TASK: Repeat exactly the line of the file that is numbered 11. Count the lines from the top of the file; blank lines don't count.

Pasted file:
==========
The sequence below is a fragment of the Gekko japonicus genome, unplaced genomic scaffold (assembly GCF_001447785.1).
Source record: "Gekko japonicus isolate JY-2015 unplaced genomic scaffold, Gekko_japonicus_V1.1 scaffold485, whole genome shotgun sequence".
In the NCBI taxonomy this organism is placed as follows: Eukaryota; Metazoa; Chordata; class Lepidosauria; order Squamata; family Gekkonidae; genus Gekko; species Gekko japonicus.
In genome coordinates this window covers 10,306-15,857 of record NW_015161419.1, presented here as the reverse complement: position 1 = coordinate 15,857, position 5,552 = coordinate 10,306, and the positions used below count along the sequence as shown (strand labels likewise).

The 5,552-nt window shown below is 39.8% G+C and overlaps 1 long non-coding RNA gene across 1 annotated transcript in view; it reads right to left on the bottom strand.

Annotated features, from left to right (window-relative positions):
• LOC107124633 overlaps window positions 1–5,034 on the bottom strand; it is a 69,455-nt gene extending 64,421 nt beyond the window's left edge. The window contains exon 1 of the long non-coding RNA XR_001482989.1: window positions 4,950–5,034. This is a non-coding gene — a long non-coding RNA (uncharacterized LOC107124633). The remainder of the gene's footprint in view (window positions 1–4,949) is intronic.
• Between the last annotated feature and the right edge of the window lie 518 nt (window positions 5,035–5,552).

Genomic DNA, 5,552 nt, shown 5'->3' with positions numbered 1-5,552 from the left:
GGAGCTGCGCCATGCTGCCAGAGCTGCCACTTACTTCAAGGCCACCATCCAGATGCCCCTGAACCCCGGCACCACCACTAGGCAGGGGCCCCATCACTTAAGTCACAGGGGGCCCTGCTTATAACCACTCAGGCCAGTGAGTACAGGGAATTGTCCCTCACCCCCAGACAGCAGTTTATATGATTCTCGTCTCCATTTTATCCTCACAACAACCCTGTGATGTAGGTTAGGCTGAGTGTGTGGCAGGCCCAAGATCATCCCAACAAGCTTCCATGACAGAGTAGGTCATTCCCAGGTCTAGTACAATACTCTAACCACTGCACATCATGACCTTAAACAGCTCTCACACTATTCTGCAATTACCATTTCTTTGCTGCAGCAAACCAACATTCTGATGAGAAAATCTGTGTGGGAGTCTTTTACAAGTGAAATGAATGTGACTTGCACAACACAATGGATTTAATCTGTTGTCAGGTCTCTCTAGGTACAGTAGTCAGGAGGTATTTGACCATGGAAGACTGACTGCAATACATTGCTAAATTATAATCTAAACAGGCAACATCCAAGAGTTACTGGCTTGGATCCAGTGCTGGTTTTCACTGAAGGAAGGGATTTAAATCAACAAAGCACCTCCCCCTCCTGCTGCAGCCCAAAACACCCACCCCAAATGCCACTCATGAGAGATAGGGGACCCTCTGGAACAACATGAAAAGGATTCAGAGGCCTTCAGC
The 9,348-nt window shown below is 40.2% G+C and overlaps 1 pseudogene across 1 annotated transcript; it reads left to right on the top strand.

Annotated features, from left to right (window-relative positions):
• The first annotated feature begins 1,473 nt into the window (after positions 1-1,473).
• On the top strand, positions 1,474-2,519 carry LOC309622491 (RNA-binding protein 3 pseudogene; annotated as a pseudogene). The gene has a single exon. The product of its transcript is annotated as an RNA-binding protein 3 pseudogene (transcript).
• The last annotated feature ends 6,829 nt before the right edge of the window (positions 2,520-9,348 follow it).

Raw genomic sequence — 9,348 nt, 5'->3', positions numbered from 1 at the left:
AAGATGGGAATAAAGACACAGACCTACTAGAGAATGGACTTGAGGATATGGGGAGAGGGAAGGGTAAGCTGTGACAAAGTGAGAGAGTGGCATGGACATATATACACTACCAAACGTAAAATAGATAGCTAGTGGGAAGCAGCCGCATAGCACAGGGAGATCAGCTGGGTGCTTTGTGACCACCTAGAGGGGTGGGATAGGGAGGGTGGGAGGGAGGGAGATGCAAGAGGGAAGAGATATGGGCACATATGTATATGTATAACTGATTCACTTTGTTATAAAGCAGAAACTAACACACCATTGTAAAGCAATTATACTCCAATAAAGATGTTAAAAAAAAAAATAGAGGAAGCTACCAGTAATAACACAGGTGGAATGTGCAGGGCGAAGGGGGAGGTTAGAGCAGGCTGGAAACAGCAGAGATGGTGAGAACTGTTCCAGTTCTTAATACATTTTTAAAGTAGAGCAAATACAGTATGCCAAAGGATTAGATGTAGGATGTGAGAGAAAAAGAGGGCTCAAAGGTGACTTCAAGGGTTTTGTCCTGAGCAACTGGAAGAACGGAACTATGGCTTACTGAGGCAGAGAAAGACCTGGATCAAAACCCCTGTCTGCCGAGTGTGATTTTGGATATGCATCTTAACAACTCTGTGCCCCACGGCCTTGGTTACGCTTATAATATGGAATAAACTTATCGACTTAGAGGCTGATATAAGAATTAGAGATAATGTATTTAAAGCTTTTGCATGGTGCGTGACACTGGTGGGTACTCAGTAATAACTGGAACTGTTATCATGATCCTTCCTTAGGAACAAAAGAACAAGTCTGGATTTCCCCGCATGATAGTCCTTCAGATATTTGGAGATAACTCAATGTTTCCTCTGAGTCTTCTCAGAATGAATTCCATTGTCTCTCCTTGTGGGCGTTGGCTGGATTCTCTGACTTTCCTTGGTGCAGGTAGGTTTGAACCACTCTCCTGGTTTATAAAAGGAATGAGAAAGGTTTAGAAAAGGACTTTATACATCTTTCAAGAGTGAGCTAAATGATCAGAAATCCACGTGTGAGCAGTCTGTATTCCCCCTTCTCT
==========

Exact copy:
The 9,348-nt window shown below is 40.2% G+C and overlaps 1 pseudogene across 1 annotated transcript; it reads left to right on the top strand.